Indians are quite familiar with the word ‘boycott.’ We are introduced to this word in school while studying about the freedom fighters who used it as a tool or a strategy to exhibit their disagreements with colonial policies. Any measure that would have appeared even as a distant threat to the then dominant culture, religion or the aspect of swadeshi, faced boycott!
Boycott is a strong word. It is an expression of dissent and rejection. It is generally the language of the majority, voiced against the minorities. It is rarely a single-intentioned action and usually has a multifaceted approach of rejecting a particular ideology to either establish or protect another.
In recent times, India is experiencing a wave of boycotts against a section of the Indian film industry, the section that predominantly makes films in Hindi. Considering the pan-Indian reach of these films, the message of their boycott and their after-effects spread to the larger audience.
It is a well-known fact that films do face boycotts by people, but does it have a flipside? Do filmmakers practise boycotts too?
Filmmakers make films for society. The motives of filmmaking can be innumerable but two are openly claimed — (i) to entertain, and (ii) for profit-making. No matter how hard the filmmakers try to dissociate their film’s story from society around them by claiming it to be a work of fiction, the film, in every way, mirrors a society. It is the society that knowingly or unknowingly creates and lives a script. The filmmaker identifies and picks it up to produce a reflective perception (film) on it. The reflection (film) might not always be true to the actual make-up of the society. Sometimes it is magnified, sometimes diminished beyond recognition. However, such customisation of true events is neither accidental nor purposeless.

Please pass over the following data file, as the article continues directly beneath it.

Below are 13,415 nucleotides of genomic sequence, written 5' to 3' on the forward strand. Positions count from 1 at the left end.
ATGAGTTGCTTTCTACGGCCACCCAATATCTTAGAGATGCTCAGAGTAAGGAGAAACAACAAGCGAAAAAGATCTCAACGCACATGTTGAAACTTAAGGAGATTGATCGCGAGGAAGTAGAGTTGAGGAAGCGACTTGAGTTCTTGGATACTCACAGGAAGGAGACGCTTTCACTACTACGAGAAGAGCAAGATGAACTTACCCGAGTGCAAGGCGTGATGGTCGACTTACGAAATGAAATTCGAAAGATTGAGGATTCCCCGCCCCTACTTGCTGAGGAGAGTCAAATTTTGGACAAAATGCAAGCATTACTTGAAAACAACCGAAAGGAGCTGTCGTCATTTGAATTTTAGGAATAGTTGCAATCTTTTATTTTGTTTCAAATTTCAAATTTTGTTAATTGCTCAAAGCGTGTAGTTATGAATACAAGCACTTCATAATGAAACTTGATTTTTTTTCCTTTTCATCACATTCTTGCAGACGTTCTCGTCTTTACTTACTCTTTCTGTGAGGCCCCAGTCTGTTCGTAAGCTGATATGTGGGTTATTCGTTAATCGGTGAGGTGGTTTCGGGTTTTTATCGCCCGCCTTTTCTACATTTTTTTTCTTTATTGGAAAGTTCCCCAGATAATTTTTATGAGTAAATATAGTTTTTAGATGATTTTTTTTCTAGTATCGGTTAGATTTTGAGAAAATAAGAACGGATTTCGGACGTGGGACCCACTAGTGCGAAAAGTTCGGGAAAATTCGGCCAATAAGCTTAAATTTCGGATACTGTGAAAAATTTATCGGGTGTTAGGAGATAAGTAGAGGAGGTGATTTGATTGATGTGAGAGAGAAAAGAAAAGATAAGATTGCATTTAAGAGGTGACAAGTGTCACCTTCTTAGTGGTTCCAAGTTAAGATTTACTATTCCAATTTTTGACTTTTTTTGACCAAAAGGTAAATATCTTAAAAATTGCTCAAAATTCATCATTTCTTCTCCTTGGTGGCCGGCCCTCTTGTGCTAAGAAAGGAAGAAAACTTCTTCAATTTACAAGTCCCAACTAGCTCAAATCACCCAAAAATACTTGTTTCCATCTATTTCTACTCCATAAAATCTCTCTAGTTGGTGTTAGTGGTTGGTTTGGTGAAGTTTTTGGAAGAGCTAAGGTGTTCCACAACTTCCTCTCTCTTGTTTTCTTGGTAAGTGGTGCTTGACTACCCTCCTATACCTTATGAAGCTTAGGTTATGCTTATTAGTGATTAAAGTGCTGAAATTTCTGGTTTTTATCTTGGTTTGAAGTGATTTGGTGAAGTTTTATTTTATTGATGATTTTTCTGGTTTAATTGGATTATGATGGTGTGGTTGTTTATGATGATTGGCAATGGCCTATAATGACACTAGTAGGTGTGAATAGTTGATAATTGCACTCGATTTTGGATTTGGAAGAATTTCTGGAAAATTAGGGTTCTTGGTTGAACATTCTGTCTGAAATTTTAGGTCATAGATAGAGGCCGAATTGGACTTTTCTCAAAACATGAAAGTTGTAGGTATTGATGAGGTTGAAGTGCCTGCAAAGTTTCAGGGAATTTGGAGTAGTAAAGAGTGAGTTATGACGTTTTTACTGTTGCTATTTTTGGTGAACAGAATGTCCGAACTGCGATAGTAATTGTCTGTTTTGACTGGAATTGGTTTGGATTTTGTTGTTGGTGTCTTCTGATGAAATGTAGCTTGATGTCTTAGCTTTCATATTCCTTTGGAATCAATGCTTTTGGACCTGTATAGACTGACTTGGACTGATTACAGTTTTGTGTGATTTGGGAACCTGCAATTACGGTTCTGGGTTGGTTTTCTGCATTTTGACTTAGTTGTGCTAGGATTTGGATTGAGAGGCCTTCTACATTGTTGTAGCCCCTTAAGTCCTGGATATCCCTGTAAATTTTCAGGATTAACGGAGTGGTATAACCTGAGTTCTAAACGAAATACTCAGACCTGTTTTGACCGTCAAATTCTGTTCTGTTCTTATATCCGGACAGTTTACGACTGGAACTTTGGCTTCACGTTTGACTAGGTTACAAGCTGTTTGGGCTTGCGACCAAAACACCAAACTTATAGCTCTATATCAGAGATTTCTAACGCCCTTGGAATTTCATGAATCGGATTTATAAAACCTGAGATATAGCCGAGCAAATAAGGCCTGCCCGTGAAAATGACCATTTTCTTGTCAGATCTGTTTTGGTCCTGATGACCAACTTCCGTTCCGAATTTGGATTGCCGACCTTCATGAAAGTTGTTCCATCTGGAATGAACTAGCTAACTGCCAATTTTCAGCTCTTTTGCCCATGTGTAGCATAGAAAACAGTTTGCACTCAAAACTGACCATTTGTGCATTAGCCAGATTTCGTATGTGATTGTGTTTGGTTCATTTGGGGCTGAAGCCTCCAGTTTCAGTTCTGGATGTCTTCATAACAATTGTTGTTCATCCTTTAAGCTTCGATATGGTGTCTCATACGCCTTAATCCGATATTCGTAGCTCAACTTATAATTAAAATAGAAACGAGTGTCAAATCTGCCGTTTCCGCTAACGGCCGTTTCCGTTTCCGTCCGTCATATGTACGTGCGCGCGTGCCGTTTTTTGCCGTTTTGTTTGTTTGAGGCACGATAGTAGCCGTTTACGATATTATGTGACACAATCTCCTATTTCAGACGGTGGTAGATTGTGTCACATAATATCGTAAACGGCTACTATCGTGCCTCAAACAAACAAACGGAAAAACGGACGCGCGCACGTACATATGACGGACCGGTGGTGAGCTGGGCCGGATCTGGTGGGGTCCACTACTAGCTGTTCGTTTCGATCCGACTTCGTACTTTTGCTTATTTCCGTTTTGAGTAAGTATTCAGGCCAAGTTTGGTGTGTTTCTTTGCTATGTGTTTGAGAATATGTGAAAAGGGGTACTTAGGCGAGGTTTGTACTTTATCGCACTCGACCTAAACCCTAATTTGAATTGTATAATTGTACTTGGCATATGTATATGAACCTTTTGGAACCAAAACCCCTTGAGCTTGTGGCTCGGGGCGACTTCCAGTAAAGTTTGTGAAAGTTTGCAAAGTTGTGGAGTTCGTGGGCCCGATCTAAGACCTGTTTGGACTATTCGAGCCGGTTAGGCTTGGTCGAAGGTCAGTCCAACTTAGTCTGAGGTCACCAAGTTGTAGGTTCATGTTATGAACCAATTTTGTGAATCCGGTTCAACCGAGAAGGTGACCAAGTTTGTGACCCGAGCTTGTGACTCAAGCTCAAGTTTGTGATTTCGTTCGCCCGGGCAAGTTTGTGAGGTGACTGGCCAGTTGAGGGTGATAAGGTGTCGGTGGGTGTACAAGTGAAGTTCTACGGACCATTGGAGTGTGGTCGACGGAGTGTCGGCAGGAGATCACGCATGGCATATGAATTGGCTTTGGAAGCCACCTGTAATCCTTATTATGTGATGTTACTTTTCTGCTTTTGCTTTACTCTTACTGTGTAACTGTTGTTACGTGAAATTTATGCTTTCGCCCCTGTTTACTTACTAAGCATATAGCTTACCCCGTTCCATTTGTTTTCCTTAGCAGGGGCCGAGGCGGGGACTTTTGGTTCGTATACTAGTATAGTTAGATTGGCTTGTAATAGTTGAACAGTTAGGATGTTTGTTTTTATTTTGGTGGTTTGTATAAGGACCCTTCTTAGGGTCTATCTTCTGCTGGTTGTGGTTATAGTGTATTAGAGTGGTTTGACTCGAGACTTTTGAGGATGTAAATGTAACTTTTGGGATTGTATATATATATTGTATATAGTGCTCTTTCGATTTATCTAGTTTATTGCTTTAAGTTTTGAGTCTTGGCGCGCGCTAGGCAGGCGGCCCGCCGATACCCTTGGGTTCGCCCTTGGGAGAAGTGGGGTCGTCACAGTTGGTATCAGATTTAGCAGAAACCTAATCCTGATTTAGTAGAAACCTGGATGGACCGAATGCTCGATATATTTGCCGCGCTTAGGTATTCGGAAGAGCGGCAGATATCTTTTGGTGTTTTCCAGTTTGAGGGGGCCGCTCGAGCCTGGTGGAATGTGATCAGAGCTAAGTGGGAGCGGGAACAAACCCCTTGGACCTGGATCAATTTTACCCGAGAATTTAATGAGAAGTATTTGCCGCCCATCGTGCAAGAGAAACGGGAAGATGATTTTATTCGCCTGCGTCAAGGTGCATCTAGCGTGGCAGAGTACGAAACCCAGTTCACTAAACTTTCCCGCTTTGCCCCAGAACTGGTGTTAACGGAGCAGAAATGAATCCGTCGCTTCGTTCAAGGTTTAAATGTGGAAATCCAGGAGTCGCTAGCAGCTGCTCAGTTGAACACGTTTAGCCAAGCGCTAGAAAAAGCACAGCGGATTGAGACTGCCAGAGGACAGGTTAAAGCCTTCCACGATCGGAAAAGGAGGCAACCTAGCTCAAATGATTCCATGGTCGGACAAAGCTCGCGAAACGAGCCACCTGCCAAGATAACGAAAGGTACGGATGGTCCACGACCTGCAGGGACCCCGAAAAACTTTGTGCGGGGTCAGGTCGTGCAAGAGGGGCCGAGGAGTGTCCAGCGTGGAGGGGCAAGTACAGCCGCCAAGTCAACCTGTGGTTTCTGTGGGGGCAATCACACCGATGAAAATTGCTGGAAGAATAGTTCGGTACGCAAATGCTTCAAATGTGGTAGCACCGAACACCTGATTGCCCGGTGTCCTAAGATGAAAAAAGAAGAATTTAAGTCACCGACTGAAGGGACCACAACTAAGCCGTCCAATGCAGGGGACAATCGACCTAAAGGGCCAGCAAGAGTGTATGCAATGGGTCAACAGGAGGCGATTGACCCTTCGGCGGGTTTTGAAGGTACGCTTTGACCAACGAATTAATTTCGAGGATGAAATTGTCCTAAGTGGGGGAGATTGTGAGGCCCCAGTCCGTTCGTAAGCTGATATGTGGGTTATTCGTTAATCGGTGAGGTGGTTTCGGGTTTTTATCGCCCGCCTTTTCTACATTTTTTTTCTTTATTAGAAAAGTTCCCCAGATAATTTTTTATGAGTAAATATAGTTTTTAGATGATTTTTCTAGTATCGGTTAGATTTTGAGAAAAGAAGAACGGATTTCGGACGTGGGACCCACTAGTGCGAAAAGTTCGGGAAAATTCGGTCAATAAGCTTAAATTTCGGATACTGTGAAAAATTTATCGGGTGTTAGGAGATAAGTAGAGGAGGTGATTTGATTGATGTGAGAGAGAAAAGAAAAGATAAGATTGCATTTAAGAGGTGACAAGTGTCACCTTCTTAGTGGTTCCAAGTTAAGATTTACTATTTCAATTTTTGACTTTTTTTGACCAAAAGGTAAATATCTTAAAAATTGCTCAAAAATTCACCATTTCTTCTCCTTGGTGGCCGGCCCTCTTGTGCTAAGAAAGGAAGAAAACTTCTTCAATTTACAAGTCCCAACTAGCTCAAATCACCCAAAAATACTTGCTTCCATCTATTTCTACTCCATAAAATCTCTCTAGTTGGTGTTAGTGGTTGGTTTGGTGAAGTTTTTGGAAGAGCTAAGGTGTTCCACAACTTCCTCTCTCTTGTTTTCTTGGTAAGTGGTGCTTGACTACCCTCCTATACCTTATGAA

Audiences being the final approvers, Indian filmmakers have always been careful about catering to their taste. They are also aware of the non-homogeneity of the Indian audience as it is divided into castes, genders, classes, and perceptions. The filmmakers have been conscious about what content to incorporate and what to discard.
Indian audiences are not only varied but their sociocultural locations are hierarchical and oppressively unequal. The film industry, even after functioning for a century, did not dare (or care) to venture into the actual fabric of Indian society. They preferred making films that suited the psyche of the section of the audience that was socioculturally and religiously dominant. The percentage of this ‘catered audience’ was way less when compared to India’s population and cultural diversity, yet it succeeded in propagating the idea that ‘the part represents the whole.’
The missing picture
Filmmaking in India began with the production of films based on mythology, especially Hindu mythology. One can clearly see how Hindu mythology dominated the scripts of films of yesteryears. Here is a representative list: Raja Harishchandra (1913), Lanka Dahan (1917), Shri Krishna Janma (1918), Shakuntala (1943), Shri Ganesh Mahima (1950), Laxmi Narayan (1951), Hanuman Patal Vijay (1950) and the blockbusters Tulsi Vivah (1971) and Jai Santoshi Mata (1975).